Category Archives: Social science

Why do Victims “Lie”?

Written by Amanda Kay, JD, and Ryan L. Gonda, JD[1] Published in conjunction with the National Council of Juvenile and Family Court Judges Introduction Children and adult victims of violence and abuse are routinely called upon by the judicial system … Continue reading

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Posted in Guest Blogger, Social science, Uncategorized, Victimized Children | Comments Off

No Perfect Victim

By Sarah Smith, JD, and Carlene Gonzalez, Ph.D., in conjunction with the National Council of Juvenile and Family Court Judges Most people would agree that the victim of a crime is the last person who deserves to be judged. Yet … Continue reading

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Posted in Guest Blogger, Social science | 2 Comments

Perceiving Adolescence

By Kevin Lapp, Associate Professor, Loyola Law School|Los Angeles The challenge of demarcating adolescence from childhood and adulthood comes mainly from figuring out when it ends. 18 has been the traditional end point, but many experts increasingly view adolescence as … Continue reading

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Posted in Guest Blogger, Race, Class, Ethnicity, Social science, U.S. Supreme Court | Comments Off

25 Year-Old Adolescents?

By Kevin Lapp, Associate Professor of Law, Loyola Law School|Los Angeles Adolescents are neither children nor adults. But who falls within the category of adolescents? Given the great advantages of age-based distinctions in clarity and efficiency, when does adolescence start … Continue reading

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Posted in Guest Blogger, Juveniles, Social science | Comments Off

Just World Belief and Victim Blaming

By Alicia DeVault, B.S., and Martha-Elin Blomquist, Ph.D. Media coverage of recent events such as campus sexual assaults and officer-involved shootings brings to light a topic that is not often discussed: victim blaming. Victim blaming can be defined as holding … Continue reading

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Posted in Guest Blogger, Psychology, Social science, Uncategorized | 1 Comment

Engagement of Victims in Juvenile and Family Courts

By Shawn C. Marsh, Ph.D. and Kelly Ranasinghe, J.D., C.W.L.S. According to the U.S. Department of Health and Human Services, more than three million children were reported to authorities for abuse or neglect in 2012, with approximately two million of … Continue reading

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Posted in Guest Blogger, Juvenile Court, Rehabilitation, Social science | Comments Off

Overhaul the Juvenile Justice System: Accountability without Criminalization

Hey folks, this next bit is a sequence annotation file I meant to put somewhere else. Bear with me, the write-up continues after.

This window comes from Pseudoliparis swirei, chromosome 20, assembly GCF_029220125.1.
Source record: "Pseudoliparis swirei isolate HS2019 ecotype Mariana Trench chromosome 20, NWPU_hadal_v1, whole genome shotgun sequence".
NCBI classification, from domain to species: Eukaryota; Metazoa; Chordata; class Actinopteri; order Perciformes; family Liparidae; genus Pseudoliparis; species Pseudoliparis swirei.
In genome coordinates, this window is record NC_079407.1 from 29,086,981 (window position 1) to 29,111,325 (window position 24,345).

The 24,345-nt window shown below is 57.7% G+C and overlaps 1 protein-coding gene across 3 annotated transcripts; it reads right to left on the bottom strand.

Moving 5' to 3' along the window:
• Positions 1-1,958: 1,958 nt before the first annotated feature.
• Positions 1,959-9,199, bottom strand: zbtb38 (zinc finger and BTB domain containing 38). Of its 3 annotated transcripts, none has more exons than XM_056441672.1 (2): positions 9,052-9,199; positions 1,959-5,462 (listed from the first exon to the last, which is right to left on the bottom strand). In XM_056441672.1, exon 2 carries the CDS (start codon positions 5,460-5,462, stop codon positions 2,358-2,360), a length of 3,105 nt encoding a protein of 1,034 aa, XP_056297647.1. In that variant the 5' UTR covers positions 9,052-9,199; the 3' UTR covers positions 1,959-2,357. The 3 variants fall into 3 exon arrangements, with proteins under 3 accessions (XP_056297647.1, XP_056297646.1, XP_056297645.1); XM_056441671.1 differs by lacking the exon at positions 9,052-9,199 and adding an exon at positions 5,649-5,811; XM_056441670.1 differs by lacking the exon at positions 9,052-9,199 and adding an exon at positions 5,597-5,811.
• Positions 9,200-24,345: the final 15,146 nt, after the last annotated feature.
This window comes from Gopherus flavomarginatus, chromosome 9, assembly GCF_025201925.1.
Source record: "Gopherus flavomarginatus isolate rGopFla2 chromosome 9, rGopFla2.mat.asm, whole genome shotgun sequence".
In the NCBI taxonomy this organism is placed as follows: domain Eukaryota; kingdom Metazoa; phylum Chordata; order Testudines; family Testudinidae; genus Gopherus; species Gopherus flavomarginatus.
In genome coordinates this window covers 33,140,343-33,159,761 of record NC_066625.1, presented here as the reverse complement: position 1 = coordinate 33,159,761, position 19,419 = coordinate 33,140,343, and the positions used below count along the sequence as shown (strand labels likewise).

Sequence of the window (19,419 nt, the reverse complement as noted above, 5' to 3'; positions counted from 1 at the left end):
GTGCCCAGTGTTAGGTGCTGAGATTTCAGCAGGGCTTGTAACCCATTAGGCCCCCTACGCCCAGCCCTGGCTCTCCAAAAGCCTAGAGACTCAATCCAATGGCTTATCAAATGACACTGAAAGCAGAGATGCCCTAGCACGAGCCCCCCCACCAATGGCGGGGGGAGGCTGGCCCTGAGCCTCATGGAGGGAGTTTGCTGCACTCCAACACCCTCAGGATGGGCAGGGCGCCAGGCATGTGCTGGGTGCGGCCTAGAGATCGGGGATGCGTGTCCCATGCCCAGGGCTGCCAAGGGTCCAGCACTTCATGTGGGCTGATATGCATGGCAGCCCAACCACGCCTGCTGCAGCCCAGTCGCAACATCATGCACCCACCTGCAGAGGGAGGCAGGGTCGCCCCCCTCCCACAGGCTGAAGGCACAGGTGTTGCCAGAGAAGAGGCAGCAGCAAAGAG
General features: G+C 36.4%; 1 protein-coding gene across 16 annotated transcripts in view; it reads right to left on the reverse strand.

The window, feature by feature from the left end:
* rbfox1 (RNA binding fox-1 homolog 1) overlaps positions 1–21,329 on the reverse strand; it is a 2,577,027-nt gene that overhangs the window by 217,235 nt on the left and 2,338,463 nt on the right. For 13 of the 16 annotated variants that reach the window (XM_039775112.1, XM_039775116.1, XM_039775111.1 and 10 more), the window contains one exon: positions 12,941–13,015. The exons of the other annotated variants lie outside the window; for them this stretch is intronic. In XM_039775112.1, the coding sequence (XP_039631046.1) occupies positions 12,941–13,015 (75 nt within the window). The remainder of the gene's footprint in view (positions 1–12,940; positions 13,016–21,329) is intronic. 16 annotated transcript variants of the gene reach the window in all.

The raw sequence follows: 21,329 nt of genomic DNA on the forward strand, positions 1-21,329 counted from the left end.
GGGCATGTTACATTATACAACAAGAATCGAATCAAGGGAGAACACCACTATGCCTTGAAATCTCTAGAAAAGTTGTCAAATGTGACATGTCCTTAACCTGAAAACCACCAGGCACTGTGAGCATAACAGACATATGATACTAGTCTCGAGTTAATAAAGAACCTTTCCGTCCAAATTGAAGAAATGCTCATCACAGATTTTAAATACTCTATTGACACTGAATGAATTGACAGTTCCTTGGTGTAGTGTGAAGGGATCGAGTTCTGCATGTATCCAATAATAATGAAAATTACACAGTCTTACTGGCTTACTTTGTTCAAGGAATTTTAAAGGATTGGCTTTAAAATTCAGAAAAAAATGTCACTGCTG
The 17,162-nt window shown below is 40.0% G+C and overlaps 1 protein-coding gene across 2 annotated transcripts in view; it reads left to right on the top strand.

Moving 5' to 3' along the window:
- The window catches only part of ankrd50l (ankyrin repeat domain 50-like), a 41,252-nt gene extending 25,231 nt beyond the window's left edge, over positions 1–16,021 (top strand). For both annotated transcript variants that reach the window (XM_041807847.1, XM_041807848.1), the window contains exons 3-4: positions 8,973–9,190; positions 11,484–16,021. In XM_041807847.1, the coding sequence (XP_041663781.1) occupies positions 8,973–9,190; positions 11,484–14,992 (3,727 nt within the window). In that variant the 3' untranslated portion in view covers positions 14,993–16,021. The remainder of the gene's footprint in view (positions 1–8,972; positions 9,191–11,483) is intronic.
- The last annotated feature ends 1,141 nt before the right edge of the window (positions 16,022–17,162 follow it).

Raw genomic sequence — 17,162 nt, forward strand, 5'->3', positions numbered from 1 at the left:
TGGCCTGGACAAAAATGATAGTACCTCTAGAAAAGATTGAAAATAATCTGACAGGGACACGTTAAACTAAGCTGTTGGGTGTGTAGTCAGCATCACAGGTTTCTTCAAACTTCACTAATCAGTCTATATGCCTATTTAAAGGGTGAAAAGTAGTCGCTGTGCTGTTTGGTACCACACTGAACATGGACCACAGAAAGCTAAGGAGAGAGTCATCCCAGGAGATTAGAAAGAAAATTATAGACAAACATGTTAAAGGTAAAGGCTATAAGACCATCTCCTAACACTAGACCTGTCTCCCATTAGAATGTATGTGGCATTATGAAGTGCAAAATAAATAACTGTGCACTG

A new federally commissioned report led by University of Virginia law professor Richard Bonnie lays out a blueprint to reform the nation’s juvenile justice system to better hold youth offenders accountable, prevent recidivism and ensure adolescent offenders are treated fairly. The report, … Continue reading

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Posted in Delinquency, Juvenile Court, Juveniles, Organizations, Psychology, Reports, Sentencing, Social science, Training | 1 Comment

Middle School Moment

The title of this post is the title of the excellent video below that Frontline produced on the school dropout crisis.  For anyone who works with young adolescents, its message will resonate, as we learn to identify the signs in … Continue reading

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Posted in Media, Race, Class, Ethnicity, School to Prison Pipeline, Social science | 1 Comment

Policing School Discipline

The title of this post is the title of a recently published article by my colleague, Professor Catherine Kim (University of North Carolina), who is also the co-author of the excellent book, The School-to-Prison Pipeline: Structuring Legal Reform, a comprehensive study … Continue reading

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Posted in Analysis, Case Law, Juveniles, Legal Scholarship, School to Prison Pipeline, Social science, U.S. Supreme Court | 1 Comment

Children at the Margins: Poverty, Parental Incarceration, and Delinquency

As folks will discover if you become a regular reader of this blog, I am a parent of two girls, ages ten and twelve.  As you may imagine, given my profession and educational background, my family is extremely privileged — both economically … Continue reading

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Posted in Delinquency, Juveniles, Legal Scholarship, Race, Class, Ethnicity, Rehabilitation, Sentencing, Social science, Uncategorized | 4 Comments